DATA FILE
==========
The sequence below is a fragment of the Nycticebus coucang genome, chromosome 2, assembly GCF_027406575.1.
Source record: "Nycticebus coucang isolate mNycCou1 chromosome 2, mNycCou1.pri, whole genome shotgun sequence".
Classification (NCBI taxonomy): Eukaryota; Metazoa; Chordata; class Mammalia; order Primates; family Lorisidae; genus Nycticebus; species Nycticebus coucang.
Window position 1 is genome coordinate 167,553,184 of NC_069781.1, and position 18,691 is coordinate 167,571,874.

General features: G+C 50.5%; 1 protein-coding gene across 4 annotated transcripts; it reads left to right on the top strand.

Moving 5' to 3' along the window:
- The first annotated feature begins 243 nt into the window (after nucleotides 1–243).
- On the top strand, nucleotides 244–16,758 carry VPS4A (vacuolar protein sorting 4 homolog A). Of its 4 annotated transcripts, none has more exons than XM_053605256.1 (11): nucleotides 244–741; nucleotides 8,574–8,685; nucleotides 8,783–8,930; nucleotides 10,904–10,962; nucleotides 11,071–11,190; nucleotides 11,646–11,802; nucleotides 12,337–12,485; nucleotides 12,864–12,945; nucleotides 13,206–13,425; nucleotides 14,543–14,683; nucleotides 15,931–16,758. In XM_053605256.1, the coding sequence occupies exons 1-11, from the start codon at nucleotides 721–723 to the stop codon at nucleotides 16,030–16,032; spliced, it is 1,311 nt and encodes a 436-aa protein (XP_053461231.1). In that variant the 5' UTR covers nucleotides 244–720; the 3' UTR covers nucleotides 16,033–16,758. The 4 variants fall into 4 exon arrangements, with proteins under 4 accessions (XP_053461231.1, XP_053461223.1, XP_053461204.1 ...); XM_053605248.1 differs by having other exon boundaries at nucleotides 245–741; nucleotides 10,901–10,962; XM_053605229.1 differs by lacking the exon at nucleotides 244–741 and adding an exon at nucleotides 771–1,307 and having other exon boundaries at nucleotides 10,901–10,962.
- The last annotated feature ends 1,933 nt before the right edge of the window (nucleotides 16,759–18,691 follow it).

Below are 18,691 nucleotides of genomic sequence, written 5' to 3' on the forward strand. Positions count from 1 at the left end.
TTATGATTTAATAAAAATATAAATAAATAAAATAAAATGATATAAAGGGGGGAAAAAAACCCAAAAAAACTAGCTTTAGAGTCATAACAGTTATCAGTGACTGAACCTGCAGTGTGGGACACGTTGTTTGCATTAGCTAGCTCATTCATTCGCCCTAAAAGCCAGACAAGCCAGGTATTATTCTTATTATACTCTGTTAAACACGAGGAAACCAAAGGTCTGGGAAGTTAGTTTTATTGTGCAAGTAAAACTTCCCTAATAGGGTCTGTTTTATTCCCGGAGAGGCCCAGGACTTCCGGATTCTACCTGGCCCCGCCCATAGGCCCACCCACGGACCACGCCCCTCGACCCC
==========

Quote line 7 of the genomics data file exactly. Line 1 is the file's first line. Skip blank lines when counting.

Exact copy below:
- The first annotated feature begins 243 nt into the window (after nucleotides 1–243).